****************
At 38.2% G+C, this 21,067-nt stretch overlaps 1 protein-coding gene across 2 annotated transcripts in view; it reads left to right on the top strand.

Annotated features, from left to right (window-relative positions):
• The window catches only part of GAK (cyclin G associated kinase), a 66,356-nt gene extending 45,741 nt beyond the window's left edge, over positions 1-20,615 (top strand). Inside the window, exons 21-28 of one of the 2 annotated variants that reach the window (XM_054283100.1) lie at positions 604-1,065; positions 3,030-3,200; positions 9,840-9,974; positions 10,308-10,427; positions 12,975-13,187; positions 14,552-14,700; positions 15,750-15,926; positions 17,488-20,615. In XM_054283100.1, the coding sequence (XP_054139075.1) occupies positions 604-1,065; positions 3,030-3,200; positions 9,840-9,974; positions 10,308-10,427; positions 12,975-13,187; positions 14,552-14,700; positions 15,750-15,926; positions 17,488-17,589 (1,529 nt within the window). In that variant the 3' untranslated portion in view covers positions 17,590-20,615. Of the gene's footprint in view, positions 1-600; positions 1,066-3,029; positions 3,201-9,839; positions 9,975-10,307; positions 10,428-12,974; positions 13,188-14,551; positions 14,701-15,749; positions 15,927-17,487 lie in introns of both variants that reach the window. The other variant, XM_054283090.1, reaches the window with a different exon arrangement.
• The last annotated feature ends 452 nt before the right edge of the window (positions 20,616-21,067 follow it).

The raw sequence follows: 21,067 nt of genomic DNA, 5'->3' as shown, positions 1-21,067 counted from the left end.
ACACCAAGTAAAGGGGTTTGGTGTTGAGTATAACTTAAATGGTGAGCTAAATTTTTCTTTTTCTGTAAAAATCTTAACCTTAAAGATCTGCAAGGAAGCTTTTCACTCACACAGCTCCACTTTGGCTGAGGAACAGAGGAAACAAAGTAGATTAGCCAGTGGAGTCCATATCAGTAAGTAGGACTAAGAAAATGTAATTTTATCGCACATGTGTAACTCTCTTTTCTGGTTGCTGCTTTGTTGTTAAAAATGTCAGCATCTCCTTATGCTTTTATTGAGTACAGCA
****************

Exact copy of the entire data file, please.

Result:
At 38.2% G+C, this 21,067-nt stretch overlaps 1 protein-coding gene across 2 annotated transcripts in view; it reads left to right on the top strand.

Annotated features, from left to right (window-relative positions):
• The window catches only part of GAK (cyclin G associated kinase), a 66,356-nt gene extending 45,741 nt beyond the window's left edge, over positions 1-20,615 (top strand). Inside the window, exons 21-28 of one of the 2 annotated variants that reach the window (XM_054283100.1) lie at positions 604-1,065; positions 3,030-3,200; positions 9,840-9,974; positions 10,308-10,427; positions 12,975-13,187; positions 14,552-14,700; positions 15,750-15,926; positions 17,488-20,615. In XM_054283100.1, the coding sequence (XP_054139075.1) occupies positions 604-1,065; positions 3,030-3,200; positions 9,840-9,974; positions 10,308-10,427; positions 12,975-13,187; positions 14,552-14,700; positions 15,750-15,926; positions 17,488-17,589 (1,529 nt within the window). In that variant the 3' untranslated portion in view covers positions 17,590-20,615. Of the gene's footprint in view, positions 1-600; positions 1,066-3,029; positions 3,201-9,839; positions 9,975-10,307; positions 10,428-12,974; positions 13,188-14,551; positions 14,701-15,749; positions 15,927-17,487 lie in introns of both variants that reach the window. The other variant, XM_054283090.1, reaches the window with a different exon arrangement.
• The last annotated feature ends 452 nt before the right edge of the window (positions 20,616-21,067 follow it).

The raw sequence follows: 21,067 nt of genomic DNA, 5'->3' as shown, positions 1-21,067 counted from the left end.
ACACCAAGTAAAGGGGTTTGGTGTTGAGTATAACTTAAATGGTGAGCTAAATTTTTCTTTTTCTGTAAAAATCTTAACCTTAAAGATCTGCAAGGAAGCTTTTCACTCACACAGCTCCACTTTGGCTGAGGAACAGAGGAAACAAAGTAGATTAGCCAGTGGAGTCCATATCAGTAAGTAGGACTAAGAAAATGTAATTTTATCGCACATGTGTAACTCTCTTTTCTGGTTGCTGCTTTGTTGTTAAAAATGTCAGCATCTCCTTATGCTTTTATTGAGTACAGCA